Open the registry with RegEdit.exe. Navigate to the key:


Under this key you will find a subkey in the form Qxxxxxx or KBxxxxxx for each Hotfix / Service Pack applied. Delete the appropriate subkey for the hotfix that had it's "back out" folder deleted.

WARNING: Service Packs / Hotfixes / Rollups also add an entry to the registry key:

HKEY_LOCAL_MACHINE\SOFTWARE\Microsoft\Windows NT\CurrentVersion\Hotfix

DO NOT alter this entry in any fashion. These keys list what Hotfixes have been applied. (Programmes like Systems Internals "PSInfo" use this information)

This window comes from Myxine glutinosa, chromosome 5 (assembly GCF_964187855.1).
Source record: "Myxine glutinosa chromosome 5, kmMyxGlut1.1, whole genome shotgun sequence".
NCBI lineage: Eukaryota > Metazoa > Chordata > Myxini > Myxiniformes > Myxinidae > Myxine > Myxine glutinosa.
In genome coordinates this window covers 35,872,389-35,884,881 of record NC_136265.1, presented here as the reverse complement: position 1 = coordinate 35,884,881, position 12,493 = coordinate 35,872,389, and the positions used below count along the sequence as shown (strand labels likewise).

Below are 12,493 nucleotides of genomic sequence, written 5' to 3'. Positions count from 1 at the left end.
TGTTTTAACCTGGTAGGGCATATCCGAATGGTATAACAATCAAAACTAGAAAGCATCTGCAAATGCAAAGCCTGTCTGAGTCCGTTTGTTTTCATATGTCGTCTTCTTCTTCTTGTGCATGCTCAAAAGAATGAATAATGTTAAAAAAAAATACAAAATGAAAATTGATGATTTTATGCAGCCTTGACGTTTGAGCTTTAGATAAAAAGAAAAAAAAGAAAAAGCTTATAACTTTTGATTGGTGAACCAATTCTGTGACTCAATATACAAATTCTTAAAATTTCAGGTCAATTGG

For more information on how a patch is applied using Hotfix.exe and Update.exe see the following Microsoft Knowledgebase articles:


Thanks to Bear Windows, Petros Zimourtopoulos, Taed Wynnell and Roderick Thompson for additions and corrections on this page.

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Last Update April 7, 2010 at 9:13 PMAEST.